A new study reported in the Social Media Examiner reported that in April, 2011, nine of every 10 corporate marketers said that they used Facebook. That’s 92%, if you like statistics as a percentage of the total. Twitter and LinkedIn rank #2 and #3 on the marketing social media usage charts.
That’s not surprising. How many of those marketers have incorporated social media into their overall marketing plans? What percentage actively monitorthe return on their social media investment with something other than the “3F’s” (friends, fans, followers)?
One thing that is important in looking at social media is the demographics of those friends, fans, and followers. Are you attracting consumers (readers, who consume your social media posts and information — whether they are business buyers or individuals purchasing for personal use) who can ultimately be converted into customers?
Hot mobile marketing start-up Jumptap, which just secured $25 million in venture funding for its mobile device advertising platform, says that social media demographics aren’t all that reliable — that people (surprise!) overstate their income by a large margin — especially young people (under 25).
Regardless of demographics, there’s a big difference between friending and following someone and actually purchasing from them, according to Shama Kabani, author of The Zen of Social Media Marketing.
In her best-seller, the Dallas social media guru says that it’s definitely a three step process in converting members of the 3F’s into customers. First, you have to publish content that attracts them into the first category. Then, you have to market to them using more traditional means — email, a great website that offers them the information, products, and details they need to get excited about your product, and so on. Last, but not least, you have to turn that interest into a compelling buying message.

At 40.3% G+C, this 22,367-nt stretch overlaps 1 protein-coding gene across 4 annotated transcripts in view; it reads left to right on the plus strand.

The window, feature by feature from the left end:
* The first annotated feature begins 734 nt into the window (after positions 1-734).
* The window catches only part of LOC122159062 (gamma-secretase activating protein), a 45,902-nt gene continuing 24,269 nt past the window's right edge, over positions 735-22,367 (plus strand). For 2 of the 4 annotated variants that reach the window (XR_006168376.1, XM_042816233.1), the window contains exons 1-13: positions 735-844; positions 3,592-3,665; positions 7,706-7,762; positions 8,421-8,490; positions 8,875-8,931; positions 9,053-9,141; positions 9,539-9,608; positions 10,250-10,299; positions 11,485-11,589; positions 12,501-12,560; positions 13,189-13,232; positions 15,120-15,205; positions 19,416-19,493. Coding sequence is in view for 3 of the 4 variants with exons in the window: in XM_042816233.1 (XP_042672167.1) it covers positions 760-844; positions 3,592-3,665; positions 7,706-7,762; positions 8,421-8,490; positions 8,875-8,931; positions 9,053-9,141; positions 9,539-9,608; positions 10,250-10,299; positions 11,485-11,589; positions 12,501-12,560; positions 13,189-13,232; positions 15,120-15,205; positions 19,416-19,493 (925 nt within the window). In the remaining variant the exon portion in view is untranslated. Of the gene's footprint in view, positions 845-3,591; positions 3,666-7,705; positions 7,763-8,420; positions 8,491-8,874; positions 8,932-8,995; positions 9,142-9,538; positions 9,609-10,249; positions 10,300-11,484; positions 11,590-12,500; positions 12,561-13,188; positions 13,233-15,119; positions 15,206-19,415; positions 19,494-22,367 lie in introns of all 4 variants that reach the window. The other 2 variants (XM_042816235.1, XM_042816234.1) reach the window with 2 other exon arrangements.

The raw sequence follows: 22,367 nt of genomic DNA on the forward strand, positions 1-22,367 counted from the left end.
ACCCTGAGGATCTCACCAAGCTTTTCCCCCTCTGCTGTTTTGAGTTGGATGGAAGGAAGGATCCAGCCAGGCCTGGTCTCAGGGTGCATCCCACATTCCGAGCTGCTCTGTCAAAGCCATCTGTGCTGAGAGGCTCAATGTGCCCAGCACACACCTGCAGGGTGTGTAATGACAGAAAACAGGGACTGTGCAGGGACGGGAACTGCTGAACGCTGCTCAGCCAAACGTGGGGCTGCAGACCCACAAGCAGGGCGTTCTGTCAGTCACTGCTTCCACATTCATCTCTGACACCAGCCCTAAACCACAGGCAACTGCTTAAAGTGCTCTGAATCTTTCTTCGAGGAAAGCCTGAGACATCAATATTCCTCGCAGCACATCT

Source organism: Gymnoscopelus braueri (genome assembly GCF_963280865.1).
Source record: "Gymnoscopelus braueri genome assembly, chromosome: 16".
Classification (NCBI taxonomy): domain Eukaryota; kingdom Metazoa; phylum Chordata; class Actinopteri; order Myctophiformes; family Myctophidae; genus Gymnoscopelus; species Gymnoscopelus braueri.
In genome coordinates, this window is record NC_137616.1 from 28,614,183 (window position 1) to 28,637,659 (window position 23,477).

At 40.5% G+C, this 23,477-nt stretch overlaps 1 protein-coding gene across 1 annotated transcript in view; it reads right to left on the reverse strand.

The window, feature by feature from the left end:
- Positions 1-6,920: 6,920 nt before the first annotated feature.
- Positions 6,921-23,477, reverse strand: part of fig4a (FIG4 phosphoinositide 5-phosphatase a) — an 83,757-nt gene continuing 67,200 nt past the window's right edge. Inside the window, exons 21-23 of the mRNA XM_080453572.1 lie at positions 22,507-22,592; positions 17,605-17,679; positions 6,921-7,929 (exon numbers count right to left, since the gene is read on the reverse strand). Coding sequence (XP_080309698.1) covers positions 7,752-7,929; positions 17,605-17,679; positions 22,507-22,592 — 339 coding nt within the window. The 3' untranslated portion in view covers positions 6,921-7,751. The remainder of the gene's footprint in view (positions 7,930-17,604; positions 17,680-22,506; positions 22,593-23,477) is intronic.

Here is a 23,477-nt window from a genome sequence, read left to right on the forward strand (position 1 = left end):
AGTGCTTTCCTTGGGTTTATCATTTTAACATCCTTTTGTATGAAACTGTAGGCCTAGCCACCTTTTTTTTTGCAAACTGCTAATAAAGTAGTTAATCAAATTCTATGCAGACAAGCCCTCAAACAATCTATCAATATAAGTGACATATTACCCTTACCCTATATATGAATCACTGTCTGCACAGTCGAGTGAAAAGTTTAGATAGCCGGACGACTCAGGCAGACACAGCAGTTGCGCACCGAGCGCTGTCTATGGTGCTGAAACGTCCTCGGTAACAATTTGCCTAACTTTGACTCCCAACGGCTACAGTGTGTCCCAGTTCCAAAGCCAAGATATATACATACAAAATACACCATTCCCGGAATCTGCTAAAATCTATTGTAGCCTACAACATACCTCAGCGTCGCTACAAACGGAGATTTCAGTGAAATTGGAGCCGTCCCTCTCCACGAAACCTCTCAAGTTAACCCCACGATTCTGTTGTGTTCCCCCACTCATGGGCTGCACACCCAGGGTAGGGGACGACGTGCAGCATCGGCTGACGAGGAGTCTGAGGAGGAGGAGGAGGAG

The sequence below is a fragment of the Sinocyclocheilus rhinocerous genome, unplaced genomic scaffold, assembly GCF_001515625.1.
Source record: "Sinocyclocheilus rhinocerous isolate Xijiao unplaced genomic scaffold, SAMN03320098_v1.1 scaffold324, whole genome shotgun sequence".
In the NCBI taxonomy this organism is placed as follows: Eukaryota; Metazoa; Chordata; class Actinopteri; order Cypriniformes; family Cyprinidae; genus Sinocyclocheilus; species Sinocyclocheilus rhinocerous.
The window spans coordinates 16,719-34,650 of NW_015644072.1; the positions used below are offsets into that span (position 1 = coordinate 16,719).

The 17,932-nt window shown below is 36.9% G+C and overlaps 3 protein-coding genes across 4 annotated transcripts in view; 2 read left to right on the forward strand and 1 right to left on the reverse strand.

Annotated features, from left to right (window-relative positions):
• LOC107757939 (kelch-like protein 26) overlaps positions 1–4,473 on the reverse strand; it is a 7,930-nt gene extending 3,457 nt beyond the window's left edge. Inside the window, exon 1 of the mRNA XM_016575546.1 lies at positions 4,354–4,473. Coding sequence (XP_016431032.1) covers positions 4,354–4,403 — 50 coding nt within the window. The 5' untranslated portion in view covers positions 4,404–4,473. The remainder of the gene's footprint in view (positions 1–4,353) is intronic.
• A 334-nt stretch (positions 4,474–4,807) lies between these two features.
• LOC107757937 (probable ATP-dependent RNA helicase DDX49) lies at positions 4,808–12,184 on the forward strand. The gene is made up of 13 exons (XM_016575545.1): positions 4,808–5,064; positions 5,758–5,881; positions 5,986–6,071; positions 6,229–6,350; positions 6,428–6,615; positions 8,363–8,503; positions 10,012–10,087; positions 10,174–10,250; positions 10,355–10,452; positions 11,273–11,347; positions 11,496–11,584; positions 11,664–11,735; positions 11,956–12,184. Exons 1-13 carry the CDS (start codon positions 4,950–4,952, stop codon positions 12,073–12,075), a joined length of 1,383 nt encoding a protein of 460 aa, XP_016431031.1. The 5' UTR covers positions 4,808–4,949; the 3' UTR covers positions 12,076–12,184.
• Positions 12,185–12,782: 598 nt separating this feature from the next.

That’s where a comprehensive marketing plan comes in, especially in a marketing organization with a complex indirect sales channel. Social media is great, but the reason to use it is important. Social media for the coolness factor alone doesn’t contribute to the all-important ROMI (return on marketing investment) equation that management judges marketing success with .
So the question of why marketers use Facebook really is important. Why do you use social media? How do you measure results?
Help us figure it out by answering a short, 10 question survey — no identifying information about you will be collected, and you won’t be asked for an email address, so there’s absolutely no follow-up email. We’ll publish the results here in a couple of weeks. Take the survey now.